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This link recently saved by nik.silver on February 15, 2012
This link recently saved by nik.silver on October 03, 2011
GitHub the company works like Git the software... "We do things differently at GitHub: we work out of chat rooms, we don’t enforce hours, and we have zero managers. People work on what they want to work on. Product development is driven by whoever wants to drive product."
This link recently saved by nik.silver on September 17, 2011
This link recently saved by nik.silver on July 26, 2011
"The cloud is all about redundancy and fault-tolerance. [...] We have to constantly test our ability to actually survive these "once in a blue moon" failures. [...] This was our philosophy when we built Chaos Monkey, a tool that randomly disables our production instances to make sure we can survive this common type of failure without any customer impact. [...] Inspired by the success of the Chaos Monkey, we’ve started creating new simians that induce various kinds of failures, or detect abnormal conditions, and test our ability to survive them; a virtual Simian Army to keep our cloud safe, secure, and highly available."
This link recently saved by nik.silver on July 16, 2011
This link recently saved by nik.silver on April 25, 2011
Excellent piece of analysis and advice: "[A] successful group of entrepreneurs who had created a company that will do $10-12 million in revenue at their system integration business in 2011 ($5 million in 2010, $2-3 million in 2009). They feel very confident they can hit $18 – 20 million in 2012. They have created two internal technology “products” and wanted to figure out how they could turn their services business into a product business that could be financed. This team is talented. They wanted advice. And probably some money. I gave them advice I don’t think they were expecting from a VC, “Don’t raise venture capital for this business. Ever. And stop effing around trying to create a product company.”"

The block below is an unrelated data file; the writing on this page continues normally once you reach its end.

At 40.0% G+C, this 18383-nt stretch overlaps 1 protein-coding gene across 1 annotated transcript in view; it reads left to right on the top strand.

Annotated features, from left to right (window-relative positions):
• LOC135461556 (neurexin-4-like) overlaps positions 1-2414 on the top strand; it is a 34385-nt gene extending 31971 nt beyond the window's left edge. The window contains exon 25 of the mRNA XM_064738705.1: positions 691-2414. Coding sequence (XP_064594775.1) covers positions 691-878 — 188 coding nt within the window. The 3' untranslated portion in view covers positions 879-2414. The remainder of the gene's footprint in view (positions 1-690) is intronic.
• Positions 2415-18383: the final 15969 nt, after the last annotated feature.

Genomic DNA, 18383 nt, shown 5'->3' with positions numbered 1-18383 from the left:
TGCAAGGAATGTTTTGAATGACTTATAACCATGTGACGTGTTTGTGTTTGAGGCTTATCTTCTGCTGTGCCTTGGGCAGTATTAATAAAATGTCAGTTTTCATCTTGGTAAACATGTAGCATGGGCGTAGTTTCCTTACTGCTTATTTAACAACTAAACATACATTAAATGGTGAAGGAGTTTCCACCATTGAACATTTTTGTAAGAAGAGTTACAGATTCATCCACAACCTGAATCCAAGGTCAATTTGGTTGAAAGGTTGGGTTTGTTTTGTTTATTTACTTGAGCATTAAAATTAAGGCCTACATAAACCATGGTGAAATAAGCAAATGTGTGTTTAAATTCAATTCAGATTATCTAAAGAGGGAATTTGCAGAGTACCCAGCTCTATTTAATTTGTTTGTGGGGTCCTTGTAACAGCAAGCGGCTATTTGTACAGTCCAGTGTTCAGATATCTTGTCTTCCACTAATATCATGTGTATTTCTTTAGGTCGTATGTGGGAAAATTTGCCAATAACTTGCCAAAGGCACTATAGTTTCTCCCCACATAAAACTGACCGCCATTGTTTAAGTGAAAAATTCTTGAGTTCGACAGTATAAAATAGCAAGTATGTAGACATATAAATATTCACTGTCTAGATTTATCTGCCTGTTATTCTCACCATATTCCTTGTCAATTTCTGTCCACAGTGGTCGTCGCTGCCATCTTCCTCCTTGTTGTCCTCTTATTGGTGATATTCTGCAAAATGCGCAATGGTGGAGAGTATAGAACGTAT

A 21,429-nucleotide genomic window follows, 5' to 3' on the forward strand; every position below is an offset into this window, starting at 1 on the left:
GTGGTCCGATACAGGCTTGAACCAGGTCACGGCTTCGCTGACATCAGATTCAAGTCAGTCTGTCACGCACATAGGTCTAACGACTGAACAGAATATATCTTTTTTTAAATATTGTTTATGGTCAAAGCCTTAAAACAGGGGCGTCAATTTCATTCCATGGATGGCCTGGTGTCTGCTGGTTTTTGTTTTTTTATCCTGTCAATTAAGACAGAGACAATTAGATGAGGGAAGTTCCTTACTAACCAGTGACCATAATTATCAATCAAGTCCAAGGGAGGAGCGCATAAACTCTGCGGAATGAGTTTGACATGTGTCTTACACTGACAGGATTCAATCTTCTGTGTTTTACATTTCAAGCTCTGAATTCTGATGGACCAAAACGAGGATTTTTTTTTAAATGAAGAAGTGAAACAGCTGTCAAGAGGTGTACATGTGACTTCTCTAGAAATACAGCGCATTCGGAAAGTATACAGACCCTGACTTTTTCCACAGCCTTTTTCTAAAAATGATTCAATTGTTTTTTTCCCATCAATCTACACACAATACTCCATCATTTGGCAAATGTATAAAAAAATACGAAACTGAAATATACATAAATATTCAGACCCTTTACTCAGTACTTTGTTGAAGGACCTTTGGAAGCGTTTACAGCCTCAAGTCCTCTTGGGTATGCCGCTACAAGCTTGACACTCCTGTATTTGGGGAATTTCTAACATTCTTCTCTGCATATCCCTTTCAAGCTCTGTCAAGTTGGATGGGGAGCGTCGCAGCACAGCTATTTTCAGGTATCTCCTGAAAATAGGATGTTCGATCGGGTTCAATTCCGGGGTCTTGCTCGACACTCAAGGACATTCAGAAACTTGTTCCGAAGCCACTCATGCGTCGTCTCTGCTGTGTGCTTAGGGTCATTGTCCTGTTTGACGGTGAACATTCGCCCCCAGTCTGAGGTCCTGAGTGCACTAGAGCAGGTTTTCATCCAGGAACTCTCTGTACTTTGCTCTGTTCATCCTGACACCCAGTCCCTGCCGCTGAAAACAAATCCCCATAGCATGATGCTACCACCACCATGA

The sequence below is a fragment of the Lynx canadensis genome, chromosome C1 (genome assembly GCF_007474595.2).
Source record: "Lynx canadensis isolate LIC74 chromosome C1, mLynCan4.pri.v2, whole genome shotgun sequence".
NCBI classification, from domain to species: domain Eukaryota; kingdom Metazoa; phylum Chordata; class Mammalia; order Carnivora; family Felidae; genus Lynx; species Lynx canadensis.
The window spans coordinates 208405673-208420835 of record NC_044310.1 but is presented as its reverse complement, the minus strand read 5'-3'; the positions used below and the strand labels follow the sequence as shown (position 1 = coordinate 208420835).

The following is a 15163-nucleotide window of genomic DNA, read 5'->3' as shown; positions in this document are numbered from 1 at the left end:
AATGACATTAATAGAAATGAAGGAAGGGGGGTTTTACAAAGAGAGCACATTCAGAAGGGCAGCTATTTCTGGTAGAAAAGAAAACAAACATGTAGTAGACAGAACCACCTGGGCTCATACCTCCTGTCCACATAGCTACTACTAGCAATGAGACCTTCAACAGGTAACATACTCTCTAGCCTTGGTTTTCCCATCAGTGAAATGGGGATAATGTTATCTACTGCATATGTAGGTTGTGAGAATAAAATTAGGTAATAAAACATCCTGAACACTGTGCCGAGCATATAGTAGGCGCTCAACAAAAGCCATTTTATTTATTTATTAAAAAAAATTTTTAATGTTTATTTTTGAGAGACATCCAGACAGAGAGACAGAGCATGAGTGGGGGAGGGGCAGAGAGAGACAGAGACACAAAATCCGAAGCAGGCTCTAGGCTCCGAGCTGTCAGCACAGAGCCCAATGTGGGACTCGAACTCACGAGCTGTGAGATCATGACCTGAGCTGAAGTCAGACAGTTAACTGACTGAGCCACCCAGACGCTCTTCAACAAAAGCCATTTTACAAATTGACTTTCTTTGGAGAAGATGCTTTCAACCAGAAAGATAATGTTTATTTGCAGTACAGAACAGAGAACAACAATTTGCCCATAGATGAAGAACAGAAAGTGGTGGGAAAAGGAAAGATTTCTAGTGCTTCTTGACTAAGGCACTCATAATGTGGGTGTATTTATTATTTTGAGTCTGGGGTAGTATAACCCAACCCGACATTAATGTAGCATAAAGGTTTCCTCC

This link recently saved by nik.silver on April 09, 2011
"In the spring of 2010, the search team at Twitter started to rewrite our search engine in order to serve our ever-growing traffic, improve the end-user latency and availability of our service, and enable rapid development of new search features. As part of the effort, we launched a new real-time search engine, changing our back-end from MySQL to a real-time version of Lucene. Last week, we launched a replacement for our Ruby-on-Rails front-end: a Java server we call Blender. We are pleased to announce that this change has produced a 3x drop in search latencies and will enable us to rapidly iterate on search features in the coming months."
This link recently saved by nik.silver on April 01, 2011